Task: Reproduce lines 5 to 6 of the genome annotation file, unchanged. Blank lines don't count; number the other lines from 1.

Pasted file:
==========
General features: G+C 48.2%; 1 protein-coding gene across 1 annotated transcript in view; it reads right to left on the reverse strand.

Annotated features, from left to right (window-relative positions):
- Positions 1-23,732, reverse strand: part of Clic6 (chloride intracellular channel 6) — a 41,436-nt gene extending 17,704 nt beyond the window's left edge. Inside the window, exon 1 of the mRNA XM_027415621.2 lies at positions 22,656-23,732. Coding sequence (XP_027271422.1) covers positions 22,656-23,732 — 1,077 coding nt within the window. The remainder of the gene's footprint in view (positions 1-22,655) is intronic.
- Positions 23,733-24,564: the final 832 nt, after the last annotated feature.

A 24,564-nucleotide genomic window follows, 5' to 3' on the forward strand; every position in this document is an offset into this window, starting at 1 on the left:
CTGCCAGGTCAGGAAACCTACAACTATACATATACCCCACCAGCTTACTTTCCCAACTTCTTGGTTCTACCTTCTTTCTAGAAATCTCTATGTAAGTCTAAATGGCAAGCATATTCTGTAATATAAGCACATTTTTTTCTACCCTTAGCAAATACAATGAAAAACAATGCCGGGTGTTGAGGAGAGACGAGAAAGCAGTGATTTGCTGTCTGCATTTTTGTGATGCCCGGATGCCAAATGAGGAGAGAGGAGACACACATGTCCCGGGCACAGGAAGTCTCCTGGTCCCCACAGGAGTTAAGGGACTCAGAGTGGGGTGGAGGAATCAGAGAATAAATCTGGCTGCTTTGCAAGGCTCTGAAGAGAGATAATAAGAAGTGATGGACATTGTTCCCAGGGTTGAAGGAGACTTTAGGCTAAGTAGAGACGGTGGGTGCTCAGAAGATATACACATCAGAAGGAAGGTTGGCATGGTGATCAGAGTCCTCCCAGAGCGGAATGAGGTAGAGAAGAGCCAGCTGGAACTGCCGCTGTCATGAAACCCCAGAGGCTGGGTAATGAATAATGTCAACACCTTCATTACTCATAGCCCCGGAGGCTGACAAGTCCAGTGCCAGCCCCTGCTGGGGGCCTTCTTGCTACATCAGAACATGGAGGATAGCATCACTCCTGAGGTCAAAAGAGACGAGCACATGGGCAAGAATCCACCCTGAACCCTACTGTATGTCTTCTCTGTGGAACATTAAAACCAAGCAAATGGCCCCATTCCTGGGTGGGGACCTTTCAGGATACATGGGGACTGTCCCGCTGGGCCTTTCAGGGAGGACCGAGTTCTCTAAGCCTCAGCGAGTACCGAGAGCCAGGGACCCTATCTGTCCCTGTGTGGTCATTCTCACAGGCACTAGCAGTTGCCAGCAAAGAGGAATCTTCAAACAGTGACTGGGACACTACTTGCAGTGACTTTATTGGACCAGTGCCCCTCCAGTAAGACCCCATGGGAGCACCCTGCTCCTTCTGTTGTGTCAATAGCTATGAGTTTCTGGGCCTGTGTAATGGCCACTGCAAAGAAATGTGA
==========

A 24,564-nucleotide genomic window follows, 5' to 3' on the forward strand; every position in this document is an offset into this window, starting at 1 on the left:
CTGCCAGGTCAGGAAACCTACAACTATACATATACCCCACCAGCTTACTTTCCCAACTTCTTGGTTCTACCTTCTTTCTAGAAATCTCTATGTAAGTCTAAATGGCAAGCATATTCTGTAATATAAGCACATTTTTTTCTACCCTTAGCAAATACAATGAAAAACAATGCCGGGTGTTGAGGAGAGACGAGAAAGCAGTGATTTGCTGTCTGCATTTTTGTGATGCCCGGATGCCAAATGAGGAGAGAGGAGACACACATGTCCCGGGCACAGGAAGTCTCCTGGTCCCCACAGGAGTTAAGGGACTCAGAGTGGGGTGGAGGAATCAGAGAATAAATCTGGCTGCTTTGCAAGGCTCTGAAGAGAGATAATAAGAAGTGATGGACATTGTTCCCAGGGTTGAAGGAGACTTTAGGCTAAGTAGAGACGGTGGGTGCTCAGAAGATATACACATCAGAAGGAAGGTTGGCATGGTGATCAGAGTCCTCCCAGAGCGGAATGAGGTAGAGAAGAGCCAGCTGGAACTGCCGCTGTCATGAAACCCCAGAGGCTGGGTAATGAATAATGTCAACACCTTCATTACTCATAGCCCCGGAGGCTGACAAGTCCAGTGCCAGCCCCTGCTGGGGGCCTTCTTGCTACATCAGAACATGGAGGATAGCATCACTCCTGAGGTCAAAAGAGACGAGCACATGGGCAAGAATCCACCCTGAACCCTACTGTATGTCTTCTCTGTGGAACATTAAAACCAAGCAAATGGCCCCATTCCTGGGTGGGGACCTTTCAGGATACATGGGGACTGTCCCGCTGGGCCTTTCAGGGAGGACCGAGTTCTCTAAGCCTCAGCGAGTACCGAGAGCCAGGGACCCTATCTGTCCCTGTGTGGTCATTCTCACAGGCACTAGCAGTTGCCAGCAAAGAGGAATCTTCAAACAGTGACTGGGACACTACTTGCAGTGACTTTATTGGACCAGTGCCCCTCCAGTAAGACCCCATGGGAGCACCCTGCTCCTTCTGTTGTGTCAATAGCTATGAGTTTCTGGGCCTGTGTAATGGCCACTGCAAAGAAATGTGA